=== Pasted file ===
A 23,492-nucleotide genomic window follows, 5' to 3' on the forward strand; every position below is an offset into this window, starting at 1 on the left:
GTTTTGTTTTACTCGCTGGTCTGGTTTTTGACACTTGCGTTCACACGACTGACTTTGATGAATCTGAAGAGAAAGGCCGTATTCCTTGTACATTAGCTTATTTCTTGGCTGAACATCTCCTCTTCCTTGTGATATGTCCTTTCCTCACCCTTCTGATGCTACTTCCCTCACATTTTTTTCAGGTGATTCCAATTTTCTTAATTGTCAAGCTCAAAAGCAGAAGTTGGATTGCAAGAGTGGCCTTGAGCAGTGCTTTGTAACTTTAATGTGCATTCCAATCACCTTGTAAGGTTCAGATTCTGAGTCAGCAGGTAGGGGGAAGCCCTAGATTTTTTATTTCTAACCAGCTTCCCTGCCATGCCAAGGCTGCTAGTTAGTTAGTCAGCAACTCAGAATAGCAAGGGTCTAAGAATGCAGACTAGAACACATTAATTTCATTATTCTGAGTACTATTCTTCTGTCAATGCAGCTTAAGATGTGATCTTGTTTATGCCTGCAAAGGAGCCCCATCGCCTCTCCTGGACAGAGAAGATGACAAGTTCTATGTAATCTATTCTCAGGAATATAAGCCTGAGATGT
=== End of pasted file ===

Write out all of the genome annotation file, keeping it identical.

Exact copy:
A 23,492-nucleotide genomic window follows, 5' to 3' on the forward strand; every position below is an offset into this window, starting at 1 on the left:
GTTTTGTTTTACTCGCTGGTCTGGTTTTTGACACTTGCGTTCACACGACTGACTTTGATGAATCTGAAGAGAAAGGCCGTATTCCTTGTACATTAGCTTATTTCTTGGCTGAACATCTCCTCTTCCTTGTGATATGTCCTTTCCTCACCCTTCTGATGCTACTTCCCTCACATTTTTTTCAGGTGATTCCAATTTTCTTAATTGTCAAGCTCAAAAGCAGAAGTTGGATTGCAAGAGTGGCCTTGAGCAGTGCTTTGTAACTTTAATGTGCATTCCAATCACCTTGTAAGGTTCAGATTCTGAGTCAGCAGGTAGGGGGAAGCCCTAGATTTTTTATTTCTAACCAGCTTCCCTGCCATGCCAAGGCTGCTAGTTAGTTAGTCAGCAACTCAGAATAGCAAGGGTCTAAGAATGCAGACTAGAACACATTAATTTCATTATTCTGAGTACTATTCTTCTGTCAATGCAGCTTAAGATGTGATCTTGTTTATGCCTGCAAAGGAGCCCCATCGCCTCTCCTGGACAGAGAAGATGACAAGTTCTATGTAATCTATTCTCAGGAATATAAGCCTGAGATGT